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Khubilai Khan

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Khubilai Khan (1215 – 1294)

Khubilai Khan established the Yuan Dynasty officially in 1271 and served as the Great Khan during the height of Mongol rule and power throughout China. Khan came to power after an intense civil war which pitted him against his relatives (descendents of Ghengis Khan), including his brother Mongke, who as emperor, had commanded his brother Qubilai to lead conquering expeditions in China’s Western frontiers.

Although it took Khan a few years to overthrow the southern Sung dynasty – a vast territorial expanse with more than 50 million people – when he formally declared the beginning of the Yuan Dynasty, he moved the capital from Karakorum (in modern-day Mongolia) to Beijing. Khan, who wanted to be known as the Khan of Khans and ruler of both Mongolia and China, inherited a China ravaged by civil war and in financial ruins.

From there, he led a dynasty characterized by trade and expeditions. Even though the late years of his rule would be marked by a foreboding lack of control of both domestic and foreign properties, foreign nations sent embassies to Khan’s court and even the king of Ceylon sent him presents. Such was the court Marco Polo visited on his trip to Asia. But Khan’s social works projects placed a huge financial burden on his empire. In 1289,Khan finished a 135-mile extension of The Grand Canal, whose maintenance costs paled in comparison to the price of material and wages of nearly 3 million workers it took to build the waterway. Khan’s project now allowed grain and other products to come directly from the Yangtze River to Beijing.

In an attempt to take Mongol expansion to the seas for the first time, Khan launched two large-scale and failed attacks against Japan. The first in 1274 used mostly Korean ships and the second in 1281 dealt a devastating blow to the empire’s sea power when a typhoon destroyed almost the entirety of the fleet. Under Khan, the Mongol empire launched two attacks against Vietnam, but were again badly beaten both times. In 1280, Khan organized China’s first expedition to Tibet to scout out the origins of the Yellow River.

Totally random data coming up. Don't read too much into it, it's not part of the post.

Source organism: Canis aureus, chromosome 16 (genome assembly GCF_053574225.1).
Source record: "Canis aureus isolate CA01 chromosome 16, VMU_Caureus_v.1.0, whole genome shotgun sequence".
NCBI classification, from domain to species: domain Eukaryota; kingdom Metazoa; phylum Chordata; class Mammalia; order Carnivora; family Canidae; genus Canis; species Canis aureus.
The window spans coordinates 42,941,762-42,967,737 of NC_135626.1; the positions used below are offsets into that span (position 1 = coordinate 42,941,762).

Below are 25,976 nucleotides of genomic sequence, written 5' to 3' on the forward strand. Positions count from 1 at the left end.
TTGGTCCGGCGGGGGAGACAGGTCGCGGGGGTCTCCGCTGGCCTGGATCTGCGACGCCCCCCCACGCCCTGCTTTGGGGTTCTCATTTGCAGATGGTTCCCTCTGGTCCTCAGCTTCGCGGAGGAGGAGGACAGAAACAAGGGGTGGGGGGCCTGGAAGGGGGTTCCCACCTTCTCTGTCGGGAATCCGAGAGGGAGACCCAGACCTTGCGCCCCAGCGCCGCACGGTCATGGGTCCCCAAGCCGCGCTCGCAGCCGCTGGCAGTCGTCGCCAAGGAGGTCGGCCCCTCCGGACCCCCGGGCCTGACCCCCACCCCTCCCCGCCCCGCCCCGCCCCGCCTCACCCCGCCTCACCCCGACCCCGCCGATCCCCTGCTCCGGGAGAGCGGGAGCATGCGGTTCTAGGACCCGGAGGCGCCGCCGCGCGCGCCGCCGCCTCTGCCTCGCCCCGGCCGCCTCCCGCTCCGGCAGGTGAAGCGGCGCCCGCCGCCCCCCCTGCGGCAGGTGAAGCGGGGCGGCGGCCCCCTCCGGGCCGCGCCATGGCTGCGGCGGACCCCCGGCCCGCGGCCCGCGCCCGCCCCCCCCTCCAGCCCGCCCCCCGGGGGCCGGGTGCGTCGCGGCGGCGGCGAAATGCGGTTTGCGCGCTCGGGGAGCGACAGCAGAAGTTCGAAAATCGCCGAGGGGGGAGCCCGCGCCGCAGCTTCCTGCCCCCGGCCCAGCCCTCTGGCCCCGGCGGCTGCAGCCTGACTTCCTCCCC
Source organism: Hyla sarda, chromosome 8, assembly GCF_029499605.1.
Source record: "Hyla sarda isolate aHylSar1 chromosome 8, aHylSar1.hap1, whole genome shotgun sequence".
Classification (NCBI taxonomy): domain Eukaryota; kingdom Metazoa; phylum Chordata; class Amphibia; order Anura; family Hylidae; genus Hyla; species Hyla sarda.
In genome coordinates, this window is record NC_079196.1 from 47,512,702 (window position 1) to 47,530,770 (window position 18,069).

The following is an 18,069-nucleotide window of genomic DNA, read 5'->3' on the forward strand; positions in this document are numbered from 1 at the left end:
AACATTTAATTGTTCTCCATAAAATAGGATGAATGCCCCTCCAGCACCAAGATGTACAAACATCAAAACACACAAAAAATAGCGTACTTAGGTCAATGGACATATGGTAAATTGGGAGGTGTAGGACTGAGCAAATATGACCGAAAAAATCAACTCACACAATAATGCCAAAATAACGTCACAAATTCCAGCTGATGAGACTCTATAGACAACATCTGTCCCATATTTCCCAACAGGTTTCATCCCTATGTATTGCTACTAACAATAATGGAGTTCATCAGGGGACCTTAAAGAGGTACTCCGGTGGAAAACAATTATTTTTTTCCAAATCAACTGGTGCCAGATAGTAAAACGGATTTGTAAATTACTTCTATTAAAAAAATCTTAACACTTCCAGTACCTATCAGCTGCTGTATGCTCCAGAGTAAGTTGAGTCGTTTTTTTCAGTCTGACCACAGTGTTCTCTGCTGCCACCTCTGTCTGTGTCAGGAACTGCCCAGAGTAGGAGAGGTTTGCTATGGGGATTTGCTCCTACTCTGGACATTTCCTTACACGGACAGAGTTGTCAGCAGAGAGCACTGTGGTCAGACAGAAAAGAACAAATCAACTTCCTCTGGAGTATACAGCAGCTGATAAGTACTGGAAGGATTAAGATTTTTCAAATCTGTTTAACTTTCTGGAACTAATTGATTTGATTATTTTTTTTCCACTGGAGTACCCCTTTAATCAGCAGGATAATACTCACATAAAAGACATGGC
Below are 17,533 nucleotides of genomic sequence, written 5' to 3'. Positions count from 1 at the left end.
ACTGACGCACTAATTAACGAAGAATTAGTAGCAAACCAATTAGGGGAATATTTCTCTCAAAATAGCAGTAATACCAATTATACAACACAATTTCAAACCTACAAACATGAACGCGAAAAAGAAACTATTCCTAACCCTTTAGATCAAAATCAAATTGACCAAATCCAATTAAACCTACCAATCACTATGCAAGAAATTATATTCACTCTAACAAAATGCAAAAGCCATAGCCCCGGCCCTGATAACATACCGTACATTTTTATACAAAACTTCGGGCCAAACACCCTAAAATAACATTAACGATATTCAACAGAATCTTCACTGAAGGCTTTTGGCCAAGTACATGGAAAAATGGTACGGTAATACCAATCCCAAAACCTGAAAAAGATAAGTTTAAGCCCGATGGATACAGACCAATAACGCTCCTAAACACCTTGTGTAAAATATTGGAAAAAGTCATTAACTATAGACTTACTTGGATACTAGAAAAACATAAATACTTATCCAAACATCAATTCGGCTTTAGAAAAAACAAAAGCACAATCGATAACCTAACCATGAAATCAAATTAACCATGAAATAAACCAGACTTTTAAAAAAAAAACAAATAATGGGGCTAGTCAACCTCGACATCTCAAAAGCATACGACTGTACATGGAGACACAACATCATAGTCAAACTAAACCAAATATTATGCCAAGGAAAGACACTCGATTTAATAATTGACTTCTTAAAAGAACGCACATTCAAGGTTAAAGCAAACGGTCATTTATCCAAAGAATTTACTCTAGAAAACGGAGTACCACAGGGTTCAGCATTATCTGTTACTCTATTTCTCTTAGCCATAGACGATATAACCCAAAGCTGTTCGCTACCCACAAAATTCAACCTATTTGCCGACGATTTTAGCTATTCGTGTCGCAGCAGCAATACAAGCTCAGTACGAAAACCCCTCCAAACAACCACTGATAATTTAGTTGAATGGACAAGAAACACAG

Toward the end of his reign, in 1281, his favorite wife, Chabi, died and five years later, his appointed successor and son followed his mother. Loneliness contributed to Khan’s indulgence in food and alcohol, which led to afflictions of obesity and gout. His tomb has yet to be discovered and no record of an elaborate burial exists.


The grandson of Genghis Khan, the founder of the Mongol Empire, Kublai Khan was the fifth Great Khan of the Mongol Empire (1260-1294) and the founder of the Yuan Dynasty in China. He assumed the title emperor of China, and his conquest of South China’s Song Dynasty was the last step in the Mongols’ efforts to rule China wholly. With that conquest behind him, he became the overlord of all the Mongol dominions (the Golden Horde in southern Russia, the Il-Khanate of Persia and regions inhabited by traditionally nomadic Mongol princes), as well as the ruler of his own territory of China.

Before the time of Genghis Khan, the founder of the Mongol Empire, the Mongols had been a group of semibarbaric nomadic tribes, essentially moving through history unnoticed. Their cultural traditions were primitive, and they had little experience with economic activity save for some organized hunting expeditions and herding. Until a few years before Kublai Khan’s birth, in fact, the Mongols had been illiterate and gave little thought to ideas of statecraft or nation building.

With a few exceptions, such as Kublai Khan himself (known to Mongols as Setsen Khan, or “Wise Khan”), Mongol rulers seem to have viewed power as a personal possession to be exploited for personal gain, never giving thought to extending their influence or creating a wide-reaching empire, and so they never succeeded in organizing a long-lasting state. Adding to this issue was that the Mongols had come to power in China, as they had elsewhere, by brute force, never incorporating political savvy into the equation. (As one of Kublai’s advisers later said to the emperor, “I have heard that one can conquer the empire on horseback, but one cannot govern it on horseback,” an axiom that Kublai Khan absorbed and acted upon as khan.) Predictably, this political incompetence greatly contributed to the relatively rapid collapse of the Mongol Empire.

Early Life and Rise to Power